Fig.1
a CT scan at 4 years after surgery shows a subscapular mass with a density similar to that of the skeletal muscle with moderate enhancement. b, c CT scans at 5 and 6 years after surgery shows gradual growth of the subscapular mass over ...
Fig.2
a Hypocellular fibrocollagenous tissue is visible (H&E ×20). b Thick or coarse elastic fibers arranged in beaded strings or globules are demonstrated using elastica van Gieson staining (×20)

Discussion and conclusions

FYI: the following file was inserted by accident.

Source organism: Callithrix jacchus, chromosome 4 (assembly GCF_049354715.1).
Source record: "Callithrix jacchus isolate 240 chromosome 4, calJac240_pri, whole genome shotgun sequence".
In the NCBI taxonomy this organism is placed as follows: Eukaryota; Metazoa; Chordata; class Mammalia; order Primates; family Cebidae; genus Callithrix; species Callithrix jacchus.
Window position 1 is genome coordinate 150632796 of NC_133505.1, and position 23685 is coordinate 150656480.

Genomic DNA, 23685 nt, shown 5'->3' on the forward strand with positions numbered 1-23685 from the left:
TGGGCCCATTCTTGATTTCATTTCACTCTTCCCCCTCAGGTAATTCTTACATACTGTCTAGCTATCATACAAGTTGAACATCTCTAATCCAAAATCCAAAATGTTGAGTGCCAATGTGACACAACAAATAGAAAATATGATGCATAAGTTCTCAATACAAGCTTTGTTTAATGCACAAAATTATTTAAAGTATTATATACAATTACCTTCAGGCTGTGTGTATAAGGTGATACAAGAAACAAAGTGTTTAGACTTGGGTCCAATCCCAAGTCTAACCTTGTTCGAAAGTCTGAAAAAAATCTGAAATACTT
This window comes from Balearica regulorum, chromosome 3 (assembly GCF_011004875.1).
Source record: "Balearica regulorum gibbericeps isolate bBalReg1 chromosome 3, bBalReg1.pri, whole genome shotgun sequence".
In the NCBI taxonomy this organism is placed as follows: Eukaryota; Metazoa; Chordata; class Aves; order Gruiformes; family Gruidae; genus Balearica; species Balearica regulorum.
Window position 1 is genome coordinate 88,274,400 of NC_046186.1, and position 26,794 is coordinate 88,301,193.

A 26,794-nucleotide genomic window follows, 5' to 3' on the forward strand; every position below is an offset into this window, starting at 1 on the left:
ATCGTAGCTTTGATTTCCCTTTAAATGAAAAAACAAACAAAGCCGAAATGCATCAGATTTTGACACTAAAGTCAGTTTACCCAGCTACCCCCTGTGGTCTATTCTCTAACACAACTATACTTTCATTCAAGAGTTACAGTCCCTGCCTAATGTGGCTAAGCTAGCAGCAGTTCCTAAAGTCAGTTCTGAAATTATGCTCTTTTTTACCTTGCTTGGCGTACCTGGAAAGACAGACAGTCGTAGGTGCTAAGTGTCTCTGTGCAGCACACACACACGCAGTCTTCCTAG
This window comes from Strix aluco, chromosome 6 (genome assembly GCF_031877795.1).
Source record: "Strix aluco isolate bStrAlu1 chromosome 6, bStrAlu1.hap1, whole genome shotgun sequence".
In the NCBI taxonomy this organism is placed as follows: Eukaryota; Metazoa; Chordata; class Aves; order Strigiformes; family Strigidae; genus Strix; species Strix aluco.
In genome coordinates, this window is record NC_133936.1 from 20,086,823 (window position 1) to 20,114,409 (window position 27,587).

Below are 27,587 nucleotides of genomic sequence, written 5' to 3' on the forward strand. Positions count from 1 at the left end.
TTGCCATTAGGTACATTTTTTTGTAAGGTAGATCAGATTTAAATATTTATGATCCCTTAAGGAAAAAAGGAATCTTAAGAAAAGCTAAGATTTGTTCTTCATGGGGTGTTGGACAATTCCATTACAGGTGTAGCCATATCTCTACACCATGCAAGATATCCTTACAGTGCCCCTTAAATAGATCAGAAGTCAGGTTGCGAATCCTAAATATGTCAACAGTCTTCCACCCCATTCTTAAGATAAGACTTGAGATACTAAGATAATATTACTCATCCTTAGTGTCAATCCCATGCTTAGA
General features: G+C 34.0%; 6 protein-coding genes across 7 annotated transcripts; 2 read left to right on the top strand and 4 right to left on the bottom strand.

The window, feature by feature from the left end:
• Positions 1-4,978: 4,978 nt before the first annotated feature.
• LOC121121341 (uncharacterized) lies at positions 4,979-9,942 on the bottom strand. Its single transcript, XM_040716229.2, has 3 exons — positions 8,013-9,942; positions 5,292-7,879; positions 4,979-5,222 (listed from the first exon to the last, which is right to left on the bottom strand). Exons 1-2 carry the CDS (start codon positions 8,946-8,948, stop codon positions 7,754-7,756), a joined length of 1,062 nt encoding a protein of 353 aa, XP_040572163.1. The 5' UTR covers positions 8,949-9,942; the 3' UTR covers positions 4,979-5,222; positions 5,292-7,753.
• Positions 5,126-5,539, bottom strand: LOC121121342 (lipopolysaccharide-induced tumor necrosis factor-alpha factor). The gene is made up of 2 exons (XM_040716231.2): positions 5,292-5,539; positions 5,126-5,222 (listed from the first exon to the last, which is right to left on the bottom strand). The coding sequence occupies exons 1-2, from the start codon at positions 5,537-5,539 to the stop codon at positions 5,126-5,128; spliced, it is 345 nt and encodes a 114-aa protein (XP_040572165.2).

Elastofibroma is a rare, benign, slow-growing soft tissue tumor that was first defined by Jarvi and Saxen in 1961 [2]. Elastofibroma occurs more commonly in older women, with a reported female/male ratio of 5:1 and a mean age at diagnosis of about 60 years. Ninety-nine percent of elastofibromas are located in the subscapular region and more commonly on the right; however, about 25% of cases are bilateral [35]. The pathogenesis of elastofibroma is unclear, but three etiological theories have been proposed [6, 7]. As the lesion was first observed among workers performing heavy manual labor, the causative mechanism proposed was repetitive friction of the scapula against the thorax, triggering overproduction of collagenous connective tissue with degeneration of collagen fibers, associated with production of excessive amounts of elastic matrix alternating with deposition of hyperplastic fat. Another theory for the pathogenetic sequence was reactive fibromatosis and degeneration secondary to vascular insufficiency, with elastic degeneration. Finally, a familial predisposition due to an underlying enzymatic defect was proposed by Fukuda et al. as a possible etiologic factor [6, 8, 9]. In a study based in Okinawa Prefecture, Japan, Nagamine et al. noted that 32% of their cases occurred within a single family [9].